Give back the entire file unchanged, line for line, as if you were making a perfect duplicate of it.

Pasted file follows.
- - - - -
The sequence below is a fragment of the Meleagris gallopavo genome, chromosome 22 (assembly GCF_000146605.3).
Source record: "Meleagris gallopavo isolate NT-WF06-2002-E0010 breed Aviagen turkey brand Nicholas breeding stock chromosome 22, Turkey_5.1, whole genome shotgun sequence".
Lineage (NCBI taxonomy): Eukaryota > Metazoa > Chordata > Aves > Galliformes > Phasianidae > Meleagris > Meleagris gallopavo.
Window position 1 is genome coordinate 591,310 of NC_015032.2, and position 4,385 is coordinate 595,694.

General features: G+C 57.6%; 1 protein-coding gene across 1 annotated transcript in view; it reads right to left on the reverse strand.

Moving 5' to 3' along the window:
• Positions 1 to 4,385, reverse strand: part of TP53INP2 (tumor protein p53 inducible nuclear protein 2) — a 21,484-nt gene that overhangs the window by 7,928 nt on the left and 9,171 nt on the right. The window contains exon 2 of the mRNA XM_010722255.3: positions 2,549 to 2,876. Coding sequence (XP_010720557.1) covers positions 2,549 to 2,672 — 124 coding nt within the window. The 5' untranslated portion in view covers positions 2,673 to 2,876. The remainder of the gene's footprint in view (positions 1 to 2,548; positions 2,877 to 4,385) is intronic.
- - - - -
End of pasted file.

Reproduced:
The sequence below is a fragment of the Meleagris gallopavo genome, chromosome 22 (assembly GCF_000146605.3).
Source record: "Meleagris gallopavo isolate NT-WF06-2002-E0010 breed Aviagen turkey brand Nicholas breeding stock chromosome 22, Turkey_5.1, whole genome shotgun sequence".
Lineage (NCBI taxonomy): Eukaryota > Metazoa > Chordata > Aves > Galliformes > Phasianidae > Meleagris > Meleagris gallopavo.
Window position 1 is genome coordinate 591,310 of NC_015032.2, and position 4,385 is coordinate 595,694.

General features: G+C 57.6%; 1 protein-coding gene across 1 annotated transcript in view; it reads right to left on the reverse strand.

Moving 5' to 3' along the window:
• Positions 1 to 4,385, reverse strand: part of TP53INP2 (tumor protein p53 inducible nuclear protein 2) — a 21,484-nt gene that overhangs the window by 7,928 nt on the left and 9,171 nt on the right. The window contains exon 2 of the mRNA XM_010722255.3: positions 2,549 to 2,876. Coding sequence (XP_010720557.1) covers positions 2,549 to 2,672 — 124 coding nt within the window. The 5' untranslated portion in view covers positions 2,673 to 2,876. The remainder of the gene's footprint in view (positions 1 to 2,548; positions 2,877 to 4,385) is intronic.